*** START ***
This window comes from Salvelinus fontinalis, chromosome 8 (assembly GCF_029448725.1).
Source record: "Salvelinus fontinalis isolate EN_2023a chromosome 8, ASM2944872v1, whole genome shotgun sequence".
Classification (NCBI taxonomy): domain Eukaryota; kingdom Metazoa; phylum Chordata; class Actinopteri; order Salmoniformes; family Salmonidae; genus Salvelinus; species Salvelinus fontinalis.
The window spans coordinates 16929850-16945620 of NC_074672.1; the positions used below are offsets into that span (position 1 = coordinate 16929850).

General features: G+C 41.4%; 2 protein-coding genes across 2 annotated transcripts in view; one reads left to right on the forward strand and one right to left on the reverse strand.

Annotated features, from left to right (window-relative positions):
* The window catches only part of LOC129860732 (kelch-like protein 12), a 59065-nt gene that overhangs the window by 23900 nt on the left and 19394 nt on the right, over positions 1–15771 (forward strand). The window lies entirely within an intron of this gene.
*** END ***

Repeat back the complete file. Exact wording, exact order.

This window comes from Salvelinus fontinalis, chromosome 8 (assembly GCF_029448725.1).
Source record: "Salvelinus fontinalis isolate EN_2023a chromosome 8, ASM2944872v1, whole genome shotgun sequence".
Classification (NCBI taxonomy): domain Eukaryota; kingdom Metazoa; phylum Chordata; class Actinopteri; order Salmoniformes; family Salmonidae; genus Salvelinus; species Salvelinus fontinalis.
The window spans coordinates 16929850-16945620 of NC_074672.1; the positions used below are offsets into that span (position 1 = coordinate 16929850).

General features: G+C 41.4%; 2 protein-coding genes across 2 annotated transcripts in view; one reads left to right on the forward strand and one right to left on the reverse strand.

Annotated features, from left to right (window-relative positions):
* The window catches only part of LOC129860732 (kelch-like protein 12), a 59065-nt gene that overhangs the window by 23900 nt on the left and 19394 nt on the right, over positions 1–15771 (forward strand). The window lies entirely within an intron of this gene.